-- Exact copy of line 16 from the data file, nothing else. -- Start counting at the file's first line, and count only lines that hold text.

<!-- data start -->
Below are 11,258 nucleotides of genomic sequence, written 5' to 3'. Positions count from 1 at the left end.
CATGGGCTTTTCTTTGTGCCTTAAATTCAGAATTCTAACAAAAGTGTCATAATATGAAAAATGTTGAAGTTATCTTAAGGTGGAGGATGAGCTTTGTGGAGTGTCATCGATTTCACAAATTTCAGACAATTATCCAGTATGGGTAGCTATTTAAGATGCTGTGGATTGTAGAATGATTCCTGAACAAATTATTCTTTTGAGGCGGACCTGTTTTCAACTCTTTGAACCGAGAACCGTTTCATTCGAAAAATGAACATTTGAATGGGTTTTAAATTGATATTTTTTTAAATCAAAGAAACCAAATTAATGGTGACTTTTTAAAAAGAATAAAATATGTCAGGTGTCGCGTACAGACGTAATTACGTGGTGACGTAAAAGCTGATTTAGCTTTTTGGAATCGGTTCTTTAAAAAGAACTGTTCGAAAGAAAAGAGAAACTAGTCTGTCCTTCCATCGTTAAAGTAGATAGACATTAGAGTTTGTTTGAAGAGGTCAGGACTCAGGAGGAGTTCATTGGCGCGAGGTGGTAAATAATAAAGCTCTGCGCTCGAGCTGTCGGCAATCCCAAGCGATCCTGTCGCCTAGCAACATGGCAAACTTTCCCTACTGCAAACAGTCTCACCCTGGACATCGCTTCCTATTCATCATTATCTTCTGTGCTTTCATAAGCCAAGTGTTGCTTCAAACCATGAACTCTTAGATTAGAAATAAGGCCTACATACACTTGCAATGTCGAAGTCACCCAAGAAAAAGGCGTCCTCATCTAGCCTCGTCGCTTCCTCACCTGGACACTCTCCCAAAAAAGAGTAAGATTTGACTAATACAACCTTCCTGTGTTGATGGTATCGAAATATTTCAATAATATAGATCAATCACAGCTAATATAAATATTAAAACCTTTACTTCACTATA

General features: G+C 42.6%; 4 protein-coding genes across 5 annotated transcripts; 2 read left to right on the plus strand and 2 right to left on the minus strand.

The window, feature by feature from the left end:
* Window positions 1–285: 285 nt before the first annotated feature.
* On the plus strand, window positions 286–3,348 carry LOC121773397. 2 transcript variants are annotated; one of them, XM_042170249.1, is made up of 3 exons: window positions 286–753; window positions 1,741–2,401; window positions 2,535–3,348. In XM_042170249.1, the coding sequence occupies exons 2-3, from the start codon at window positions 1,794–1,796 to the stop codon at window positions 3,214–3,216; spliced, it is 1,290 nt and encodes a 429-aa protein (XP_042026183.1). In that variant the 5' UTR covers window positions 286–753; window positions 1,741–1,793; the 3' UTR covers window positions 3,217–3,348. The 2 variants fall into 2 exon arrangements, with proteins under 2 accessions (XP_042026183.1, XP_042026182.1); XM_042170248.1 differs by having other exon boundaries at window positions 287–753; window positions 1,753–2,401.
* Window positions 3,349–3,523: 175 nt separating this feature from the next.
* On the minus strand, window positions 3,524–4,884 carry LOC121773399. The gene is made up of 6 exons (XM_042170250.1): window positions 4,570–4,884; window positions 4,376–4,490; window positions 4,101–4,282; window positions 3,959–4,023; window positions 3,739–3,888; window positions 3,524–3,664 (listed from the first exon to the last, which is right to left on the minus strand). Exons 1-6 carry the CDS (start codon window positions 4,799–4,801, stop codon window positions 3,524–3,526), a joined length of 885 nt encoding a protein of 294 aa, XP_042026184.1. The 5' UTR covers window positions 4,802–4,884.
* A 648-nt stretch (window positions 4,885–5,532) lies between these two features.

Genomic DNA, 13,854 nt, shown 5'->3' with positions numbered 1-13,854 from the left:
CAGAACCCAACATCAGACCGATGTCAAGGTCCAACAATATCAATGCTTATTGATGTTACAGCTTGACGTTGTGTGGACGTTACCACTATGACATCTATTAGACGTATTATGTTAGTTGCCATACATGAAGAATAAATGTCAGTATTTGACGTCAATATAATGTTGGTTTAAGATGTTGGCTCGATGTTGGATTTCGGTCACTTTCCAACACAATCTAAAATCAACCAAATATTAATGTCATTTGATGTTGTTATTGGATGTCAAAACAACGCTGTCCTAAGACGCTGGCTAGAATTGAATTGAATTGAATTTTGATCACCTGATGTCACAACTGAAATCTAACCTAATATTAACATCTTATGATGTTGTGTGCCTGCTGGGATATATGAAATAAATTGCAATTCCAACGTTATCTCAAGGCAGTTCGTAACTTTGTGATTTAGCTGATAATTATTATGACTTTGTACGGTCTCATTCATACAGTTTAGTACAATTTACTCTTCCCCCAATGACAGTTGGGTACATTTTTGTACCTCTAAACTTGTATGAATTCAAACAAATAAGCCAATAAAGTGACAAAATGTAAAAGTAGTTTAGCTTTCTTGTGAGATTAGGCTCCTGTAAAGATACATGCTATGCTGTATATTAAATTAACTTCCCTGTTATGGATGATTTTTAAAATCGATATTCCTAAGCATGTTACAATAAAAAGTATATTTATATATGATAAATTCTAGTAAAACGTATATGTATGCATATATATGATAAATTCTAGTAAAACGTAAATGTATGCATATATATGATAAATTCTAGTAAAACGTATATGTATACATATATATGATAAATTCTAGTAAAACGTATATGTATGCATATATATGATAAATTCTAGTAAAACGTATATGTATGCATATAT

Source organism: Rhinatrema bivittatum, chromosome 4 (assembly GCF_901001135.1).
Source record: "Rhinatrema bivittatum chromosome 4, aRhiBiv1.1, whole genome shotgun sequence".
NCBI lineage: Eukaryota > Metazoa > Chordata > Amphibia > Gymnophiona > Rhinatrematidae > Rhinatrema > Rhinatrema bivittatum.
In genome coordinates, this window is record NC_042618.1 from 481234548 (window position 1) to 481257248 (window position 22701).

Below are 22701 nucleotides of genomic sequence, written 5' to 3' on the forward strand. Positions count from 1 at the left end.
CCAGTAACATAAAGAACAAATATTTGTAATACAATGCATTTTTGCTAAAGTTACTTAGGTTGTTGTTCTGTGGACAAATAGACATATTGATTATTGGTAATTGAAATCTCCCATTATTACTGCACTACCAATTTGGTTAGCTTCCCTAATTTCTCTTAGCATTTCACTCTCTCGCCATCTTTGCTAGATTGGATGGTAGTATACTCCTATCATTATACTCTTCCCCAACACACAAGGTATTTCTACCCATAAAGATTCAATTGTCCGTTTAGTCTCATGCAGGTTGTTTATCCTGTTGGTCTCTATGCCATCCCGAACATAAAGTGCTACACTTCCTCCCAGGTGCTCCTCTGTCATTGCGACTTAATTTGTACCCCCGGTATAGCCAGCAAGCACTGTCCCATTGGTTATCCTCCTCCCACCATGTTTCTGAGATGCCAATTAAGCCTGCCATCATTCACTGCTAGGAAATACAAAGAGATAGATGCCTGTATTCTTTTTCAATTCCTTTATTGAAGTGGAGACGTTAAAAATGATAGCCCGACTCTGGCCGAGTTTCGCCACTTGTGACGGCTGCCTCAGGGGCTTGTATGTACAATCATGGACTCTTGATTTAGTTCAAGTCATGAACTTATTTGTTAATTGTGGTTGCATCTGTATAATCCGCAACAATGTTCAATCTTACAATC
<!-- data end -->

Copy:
Below are 22701 nucleotides of genomic sequence, written 5' to 3' on the forward strand. Positions count from 1 at the left end.